Until Legier suggested that the villain should get a saving throw to avoid death by matter recomposition. The mood lightened as we shouted him down. The GM fudged a roll behind the screen to appease him, and we still laugh about it when we happen to be in the same town again.
    Mr. Harrelson (the man who played Fezik) passed away a few years later. But when I think of him, I don’t see him in the chair. I see him as the heroic red-headed giant warrior who really would have sacrificed anything for his friends and family around that table.

  21. There was one time that I was a rules lawyer. It was in a game of Munchkin. Now, I had initially learned the game amongst friends without reading the rules. Eventually I did read the rules though, and learned that when giving cards away due to having too many, you must give them to the lowest-level Munchkin. (Charity!)
    The next relevant person the rule applied to turned out to be me. She was discarding an extra Wizard card, and I wouldn’t mind charming monsters for a while. So I invoked it. And proceeded to drag the game into what was, among other things, the first fight with my girlfriend. “This is the way we’ve always played it,” she argued from tradition. Then she gave the nasty accusation, “You just invoked it because it benefits you.” I snarkily admitted that invoking obscure rules for one’s benefit was the point of Munchkin (since I was accused of it), and insisted on my due with the knowledge that it’s only fair if others invoke the rule now.
    Needless to say, I lost the argument that game, with an agreement to use it in subsequent games. But by then I realized the ogre I’d let out. Now I learn the rules, but make sure the obscure ones are known before the game, and only argue against other rules lawyers.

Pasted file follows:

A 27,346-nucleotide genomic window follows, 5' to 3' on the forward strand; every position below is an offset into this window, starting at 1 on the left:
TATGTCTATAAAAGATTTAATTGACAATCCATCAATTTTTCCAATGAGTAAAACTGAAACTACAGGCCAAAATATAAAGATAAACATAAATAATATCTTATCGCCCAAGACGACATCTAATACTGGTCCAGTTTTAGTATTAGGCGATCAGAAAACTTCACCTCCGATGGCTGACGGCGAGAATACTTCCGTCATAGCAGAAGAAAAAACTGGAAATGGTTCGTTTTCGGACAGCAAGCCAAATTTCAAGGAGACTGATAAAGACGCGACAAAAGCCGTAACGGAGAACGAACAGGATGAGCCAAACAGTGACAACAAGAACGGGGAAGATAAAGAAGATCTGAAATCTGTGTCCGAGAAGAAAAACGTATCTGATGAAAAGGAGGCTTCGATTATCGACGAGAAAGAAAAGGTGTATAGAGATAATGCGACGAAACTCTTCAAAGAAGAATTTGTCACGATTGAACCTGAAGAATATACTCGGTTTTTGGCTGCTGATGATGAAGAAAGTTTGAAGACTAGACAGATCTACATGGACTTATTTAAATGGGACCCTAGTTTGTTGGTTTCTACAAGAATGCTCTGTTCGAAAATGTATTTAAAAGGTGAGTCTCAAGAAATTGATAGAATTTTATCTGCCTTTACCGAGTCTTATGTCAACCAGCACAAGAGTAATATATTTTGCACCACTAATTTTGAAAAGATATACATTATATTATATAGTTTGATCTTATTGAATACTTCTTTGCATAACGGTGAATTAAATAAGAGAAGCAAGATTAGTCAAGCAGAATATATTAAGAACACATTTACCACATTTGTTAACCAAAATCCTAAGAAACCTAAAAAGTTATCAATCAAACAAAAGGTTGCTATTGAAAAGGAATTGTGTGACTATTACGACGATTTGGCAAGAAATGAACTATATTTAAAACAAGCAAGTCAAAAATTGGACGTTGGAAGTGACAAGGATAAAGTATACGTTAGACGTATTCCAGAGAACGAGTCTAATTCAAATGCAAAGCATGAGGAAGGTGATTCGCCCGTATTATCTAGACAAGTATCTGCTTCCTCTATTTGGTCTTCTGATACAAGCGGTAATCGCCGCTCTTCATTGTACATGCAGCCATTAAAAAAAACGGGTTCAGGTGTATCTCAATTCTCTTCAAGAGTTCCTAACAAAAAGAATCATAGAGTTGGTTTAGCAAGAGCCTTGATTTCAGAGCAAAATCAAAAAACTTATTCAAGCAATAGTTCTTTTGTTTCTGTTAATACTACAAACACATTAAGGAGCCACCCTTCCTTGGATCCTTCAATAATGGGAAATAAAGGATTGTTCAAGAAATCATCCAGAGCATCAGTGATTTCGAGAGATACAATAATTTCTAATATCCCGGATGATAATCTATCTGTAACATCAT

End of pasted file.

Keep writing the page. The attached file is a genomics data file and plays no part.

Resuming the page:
22. Very nice work! Can I just get a cardboard cutout of that exact picture to stick in my window to keep the neighborhood kids off my lawn?

  23. My usual D&D group (at present with myself and one other member in the group for 10 years, two more at 8 years,) had just started a D&D Birthright campaign (awesome setting, look it up,) when 3E came out. We spent about two weeks painstakingly converting our then-2nd-level characters to 3E, and another two weeks working the wrinkles out of how to convert the Birthright setting to 3E.
    About a year / 11 levels in to our campaign, rules lawyer #1 noticed that we’d been playing “multiple attacks” all wrong. We had been substituting ANY single action for each attack. So our Wizard was casting two spells per turn, the Cleric had just gotten to a third. (Apparently that’s a no-no in 3E.) The even-bigger-rules-lawyer DM just looked at him, looked in his book, went “huh.” Followed by “Well, we’ve been playing it this way for 11 levels, might as well keep playing it that way. Rules lawyer shot down. Hard. By a normally VERY rules-lawyery DM.

  24. Anecdote #2, sadly, I’m the rules lawyer in this one.
    Later, in a 3.5E campaign, our sorcerer’s player was out for the night. I was tasked with playing his character. He had wisely emailed his Word Document character sheet (I use 3-10MB Excel spreadsheets filled with tons of autocalculations for every conceivable circumstance I find myself in.) Through the course of the night, I noticed a few cases where he had done math wrong. The most egregious being that he had been following the Wizard spells-per-day table instead of the Sorcerer table. Which meant he didn’t have the 4th level spells yet that he thought he had.
    I made the mistake of bringing it up to him the next week. (In my defense, I did it discretely, without making the DM aware of his mistake.) He made a big (only semi-serious,) stink about my finding flaws in his character sheet, and I have never since been allowed to take over for a spellcaster. (Which I count as a blessing, really.)